The global economy is slowly strengthening with global GDP growth estimated to rise to 3.5-4% in 2014. However, it will be interesting to see how the markets pan out over the next 6-12 months. Post the financial crisis, central banks had acted in a coordinated manner moving towards an easing policy.
Now the four major central banks—the Fed, Bank of England, ECB and the Bank of Japan—are likely to show policy divergences. The Fed and BoE are expected to slowly start raising interest rates, while the ECB and Bank of Japan are likely to continue easing. One is going to see increased activity and volatility in the currency and bond markets.
There is one worrying trend seen across big global banks. Now most global banks compete fiercely on league table rankings. There’s a new league table for banks—it is rankings based on the fines and settlements paid! Since 2009, about 20 global banks have paid fines in excess of $100 billion to the US authorities. These fines have been for misselling, anti-money laundering violations, fraud and other compliance violations. Banks are doing the maximum amount of hiring for compliance and legal. JP Morgan, which has paid more than $25 billion in fines, has recently hired 13,000 new employees for regulatory compliance! Globally, there is a huge regulatory upheaval due to increased vigil. The other concern has been the growth of shadow banking. Many say that the future financial crisis lies in shadow banking in emerging markets. The definition of shadow banking is still debatable. Some define it as lending by institutions other than banks, and this comprises a quarter of the global financial system or an estimated $71 trillion. China has long been identified as a hotspot for shadow banking, but the Chinese government has enough of resources to bail out the system. Nonetheless, globally regulatory authorities are still grappling with the rapid growth of shadow banking.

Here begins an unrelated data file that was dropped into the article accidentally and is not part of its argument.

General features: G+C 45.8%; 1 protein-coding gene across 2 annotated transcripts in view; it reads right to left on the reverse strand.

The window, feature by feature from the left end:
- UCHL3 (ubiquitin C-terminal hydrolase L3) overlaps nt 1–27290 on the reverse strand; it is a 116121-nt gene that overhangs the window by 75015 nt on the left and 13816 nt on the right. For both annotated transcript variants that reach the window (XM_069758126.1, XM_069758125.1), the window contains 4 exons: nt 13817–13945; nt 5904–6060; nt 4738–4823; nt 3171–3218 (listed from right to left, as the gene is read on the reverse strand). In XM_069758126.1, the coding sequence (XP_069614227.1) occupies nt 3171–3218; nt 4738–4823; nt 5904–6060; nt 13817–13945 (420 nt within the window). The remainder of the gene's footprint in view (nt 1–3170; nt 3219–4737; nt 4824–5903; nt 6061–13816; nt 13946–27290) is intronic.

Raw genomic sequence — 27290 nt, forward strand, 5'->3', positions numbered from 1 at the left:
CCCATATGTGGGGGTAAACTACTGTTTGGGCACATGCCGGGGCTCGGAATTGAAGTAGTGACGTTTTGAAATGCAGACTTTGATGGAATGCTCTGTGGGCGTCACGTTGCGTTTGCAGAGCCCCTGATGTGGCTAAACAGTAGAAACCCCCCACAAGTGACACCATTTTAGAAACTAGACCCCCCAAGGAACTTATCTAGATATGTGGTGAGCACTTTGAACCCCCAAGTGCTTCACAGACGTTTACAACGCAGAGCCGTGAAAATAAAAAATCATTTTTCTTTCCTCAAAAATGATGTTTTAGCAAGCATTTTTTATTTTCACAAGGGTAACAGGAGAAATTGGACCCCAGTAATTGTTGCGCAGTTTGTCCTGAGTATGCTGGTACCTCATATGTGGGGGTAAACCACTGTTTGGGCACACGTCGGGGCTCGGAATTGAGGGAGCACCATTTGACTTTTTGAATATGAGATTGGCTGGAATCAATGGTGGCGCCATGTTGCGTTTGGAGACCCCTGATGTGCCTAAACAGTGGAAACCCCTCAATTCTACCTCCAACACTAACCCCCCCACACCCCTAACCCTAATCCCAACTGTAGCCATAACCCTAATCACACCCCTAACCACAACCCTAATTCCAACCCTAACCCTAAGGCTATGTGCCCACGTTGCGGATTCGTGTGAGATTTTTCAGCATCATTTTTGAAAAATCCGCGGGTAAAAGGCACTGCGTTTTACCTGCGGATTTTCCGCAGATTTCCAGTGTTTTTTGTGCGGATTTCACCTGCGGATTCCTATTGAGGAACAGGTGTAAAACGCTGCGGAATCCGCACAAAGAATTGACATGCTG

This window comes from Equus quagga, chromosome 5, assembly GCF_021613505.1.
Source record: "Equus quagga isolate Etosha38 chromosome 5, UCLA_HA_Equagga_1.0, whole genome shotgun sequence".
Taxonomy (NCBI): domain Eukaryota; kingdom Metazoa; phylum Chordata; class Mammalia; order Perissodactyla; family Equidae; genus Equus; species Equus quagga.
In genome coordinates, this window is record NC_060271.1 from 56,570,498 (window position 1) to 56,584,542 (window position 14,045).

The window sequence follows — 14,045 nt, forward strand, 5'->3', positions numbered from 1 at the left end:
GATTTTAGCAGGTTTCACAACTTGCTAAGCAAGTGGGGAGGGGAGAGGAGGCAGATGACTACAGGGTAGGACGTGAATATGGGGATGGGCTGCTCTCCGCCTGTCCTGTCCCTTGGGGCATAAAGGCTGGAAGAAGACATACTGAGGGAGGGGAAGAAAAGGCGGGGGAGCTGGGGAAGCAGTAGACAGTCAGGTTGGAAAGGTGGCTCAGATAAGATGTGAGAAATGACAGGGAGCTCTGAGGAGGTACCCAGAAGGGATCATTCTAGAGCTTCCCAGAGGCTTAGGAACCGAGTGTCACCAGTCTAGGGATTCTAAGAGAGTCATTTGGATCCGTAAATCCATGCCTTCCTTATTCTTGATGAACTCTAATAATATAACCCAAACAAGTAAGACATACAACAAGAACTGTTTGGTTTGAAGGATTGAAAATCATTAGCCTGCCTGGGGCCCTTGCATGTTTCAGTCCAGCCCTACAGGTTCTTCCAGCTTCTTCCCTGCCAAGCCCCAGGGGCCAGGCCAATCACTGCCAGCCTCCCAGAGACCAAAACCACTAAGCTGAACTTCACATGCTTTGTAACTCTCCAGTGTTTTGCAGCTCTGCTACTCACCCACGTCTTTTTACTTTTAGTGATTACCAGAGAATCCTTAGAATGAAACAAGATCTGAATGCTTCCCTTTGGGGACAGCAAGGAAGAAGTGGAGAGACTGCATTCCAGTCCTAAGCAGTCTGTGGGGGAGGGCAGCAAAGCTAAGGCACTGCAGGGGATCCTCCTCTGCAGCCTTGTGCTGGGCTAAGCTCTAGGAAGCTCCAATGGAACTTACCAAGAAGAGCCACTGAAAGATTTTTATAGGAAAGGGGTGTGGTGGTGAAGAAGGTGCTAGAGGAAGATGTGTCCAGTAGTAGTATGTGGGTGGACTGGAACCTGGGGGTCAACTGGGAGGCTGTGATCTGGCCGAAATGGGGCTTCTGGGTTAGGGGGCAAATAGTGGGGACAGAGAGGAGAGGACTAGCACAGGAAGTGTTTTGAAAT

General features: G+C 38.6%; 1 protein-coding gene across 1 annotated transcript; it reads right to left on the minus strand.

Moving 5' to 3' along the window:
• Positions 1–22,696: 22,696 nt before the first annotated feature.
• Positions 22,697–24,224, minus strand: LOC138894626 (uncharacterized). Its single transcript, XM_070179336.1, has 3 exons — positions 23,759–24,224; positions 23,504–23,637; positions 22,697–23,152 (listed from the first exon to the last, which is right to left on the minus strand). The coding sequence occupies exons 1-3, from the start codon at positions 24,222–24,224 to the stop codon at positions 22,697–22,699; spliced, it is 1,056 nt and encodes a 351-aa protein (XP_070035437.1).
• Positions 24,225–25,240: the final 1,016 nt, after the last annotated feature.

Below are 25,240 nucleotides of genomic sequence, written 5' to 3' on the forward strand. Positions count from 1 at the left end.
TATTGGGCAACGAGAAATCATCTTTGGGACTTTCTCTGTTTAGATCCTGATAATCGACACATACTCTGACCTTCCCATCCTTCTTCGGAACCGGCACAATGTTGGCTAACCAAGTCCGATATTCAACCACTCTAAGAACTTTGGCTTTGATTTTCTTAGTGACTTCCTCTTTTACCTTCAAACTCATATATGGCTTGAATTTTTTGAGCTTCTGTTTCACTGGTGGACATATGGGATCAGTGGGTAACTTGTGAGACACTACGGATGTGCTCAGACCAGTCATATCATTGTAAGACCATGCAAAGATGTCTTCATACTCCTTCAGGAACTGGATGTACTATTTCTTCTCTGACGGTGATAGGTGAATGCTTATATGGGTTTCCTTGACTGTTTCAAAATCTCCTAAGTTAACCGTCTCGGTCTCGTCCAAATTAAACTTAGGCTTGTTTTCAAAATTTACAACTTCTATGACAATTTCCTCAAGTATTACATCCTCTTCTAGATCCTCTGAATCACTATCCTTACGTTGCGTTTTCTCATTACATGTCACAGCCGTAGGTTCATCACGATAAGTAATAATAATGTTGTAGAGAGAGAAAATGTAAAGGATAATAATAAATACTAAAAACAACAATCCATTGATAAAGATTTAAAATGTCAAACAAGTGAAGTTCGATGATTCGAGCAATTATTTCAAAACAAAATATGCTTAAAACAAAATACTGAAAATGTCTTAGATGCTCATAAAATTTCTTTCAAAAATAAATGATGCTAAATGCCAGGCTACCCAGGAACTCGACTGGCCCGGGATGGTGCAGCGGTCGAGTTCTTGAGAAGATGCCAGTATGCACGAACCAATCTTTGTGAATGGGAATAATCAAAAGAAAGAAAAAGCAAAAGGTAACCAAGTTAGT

A lot of regulatory arbitrage happens because of shadow banking. In fact, increased compliances and high capital requirements are also some of the reasons why shadow banking is getting larger. As far as the Indian banking system is concerned, there are many key issues that are being widely discussed in the recent period.
First is the issue on non-performing loans (NPAs). Yes, it is a crucial problem, but I have come across various media reports that have grossly exaggerated this, saying that real NPAs are almost double